This is why is it important to act now to support efforts to repeal corporate personhood by amending the United States Constitution so that corporate shill justices like Derek Schmidt can't conveniently interpret corporations having a "right" to move in and pollute our state with massive confined feeding agricultural operations. When people pass laws limiting operations like this and the corporations who own them use the judges and the United States Bill of Rights to run roughshod over those citizen enacted laws...that NOT democracy folks!

bad_dog 5 years, 4 months ago

I agree with much of your post, however, FYI businesses initially chose Deleware to incorporate due to its well developed and oft-interpreted incorporation laws. Not such a big deal nowadays as many states have adopted similar statutes.

headdoctor 5 years, 4 months ago

Credit card companies also love Delaware and South Dakota because of their position on usury laws.

endcorporaterule 5 years, 4 months ago

Correct: Three hundred of the Fortune 500 mega corporations like GE...who has only a handful over 1000 total actual Americans working for it, (and paid zero taxes in 2011) are incorporated under Delaware incorporation laws, and fully half of all publicly traded companies as well.

Delaware has extremely lenient corporate policy. This is still as true today as it was when these companies were founded. So in other words....teeny tiny Delaware, with its super friendly incorporation laws dictates policy that bears consequences upon how 300+ million American citizens lives are affected by their actions. Again....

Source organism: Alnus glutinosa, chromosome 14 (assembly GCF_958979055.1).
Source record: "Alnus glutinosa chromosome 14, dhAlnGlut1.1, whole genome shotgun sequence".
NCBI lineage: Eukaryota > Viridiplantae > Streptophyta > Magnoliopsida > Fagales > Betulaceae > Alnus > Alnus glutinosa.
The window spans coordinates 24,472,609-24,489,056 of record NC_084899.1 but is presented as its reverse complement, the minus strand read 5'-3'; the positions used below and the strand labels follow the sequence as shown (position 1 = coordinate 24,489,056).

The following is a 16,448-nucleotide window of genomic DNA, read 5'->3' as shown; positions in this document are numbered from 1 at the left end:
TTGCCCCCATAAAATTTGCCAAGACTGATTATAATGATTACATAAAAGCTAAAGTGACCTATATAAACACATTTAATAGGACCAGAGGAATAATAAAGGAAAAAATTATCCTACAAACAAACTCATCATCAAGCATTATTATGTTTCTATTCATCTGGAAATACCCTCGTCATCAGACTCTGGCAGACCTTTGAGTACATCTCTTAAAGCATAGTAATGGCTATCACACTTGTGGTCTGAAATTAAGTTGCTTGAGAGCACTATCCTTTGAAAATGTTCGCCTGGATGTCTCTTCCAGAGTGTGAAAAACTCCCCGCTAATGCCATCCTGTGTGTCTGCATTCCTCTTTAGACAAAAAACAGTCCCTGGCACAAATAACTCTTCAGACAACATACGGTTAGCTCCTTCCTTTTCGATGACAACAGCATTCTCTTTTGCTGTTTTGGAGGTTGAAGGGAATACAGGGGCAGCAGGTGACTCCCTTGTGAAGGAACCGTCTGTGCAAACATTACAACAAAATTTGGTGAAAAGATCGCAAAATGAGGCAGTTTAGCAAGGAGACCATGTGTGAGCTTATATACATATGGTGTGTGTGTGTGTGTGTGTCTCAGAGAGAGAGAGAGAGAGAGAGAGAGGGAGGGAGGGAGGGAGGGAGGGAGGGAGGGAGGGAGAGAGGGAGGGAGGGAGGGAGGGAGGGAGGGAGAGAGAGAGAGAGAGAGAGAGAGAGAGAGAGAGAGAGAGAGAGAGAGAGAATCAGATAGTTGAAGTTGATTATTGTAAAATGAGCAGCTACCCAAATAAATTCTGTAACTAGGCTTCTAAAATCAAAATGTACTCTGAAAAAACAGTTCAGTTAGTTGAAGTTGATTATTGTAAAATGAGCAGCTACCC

gatekeeper 5 years, 4 months ago

I hope this move will make farmers and those in small farm towns realize that voting republican is not in their best interests and maybe we can get rid of Brownback in the next election. Unfortunately, he will have already done so much harm to the state by then.

Larry Sturm 5 years, 4 months ago

If any of the govenor or any of the ligislaters own big farms it is a conflict of interest.

Frederic Gutknecht IV 5 years, 4 months ago

That is absolutely right on the MONEY. It is, unfortunately, still too hard to "follow the money" to greener pastures for any but the rich. The deck is stacked to the ceiling and the weight of it is no joke on cards with no face, or ace up their sleeve.

Katara 5 years, 4 months ago

Another person posted this yesterday and there is a conflict of interest.

"Will corporate livestock farming benefit Kansans? No, but it will benefit corporations such as Cargill (85% of which is family owned and based in MN), which is where Rodman worked for years and where his son is now a general manager. "

headdoctor 5 years, 4 months ago

If the laws are changed anyone want to take a guess at how long it will be before Cargill and Koch Industries own the bulk of Kansas. Both companies already have their fingers into ranching, farming and forestry. After this my guess is the next project will be to exempt corporate farms and ranches from property tax.

endcorporaterule 5 years, 3 months ago

And now they want to ensure plenty of low wage undocumented labor will be available to staff the corporate hog farms. Is this what the majority of Kansans have been asking of the state government?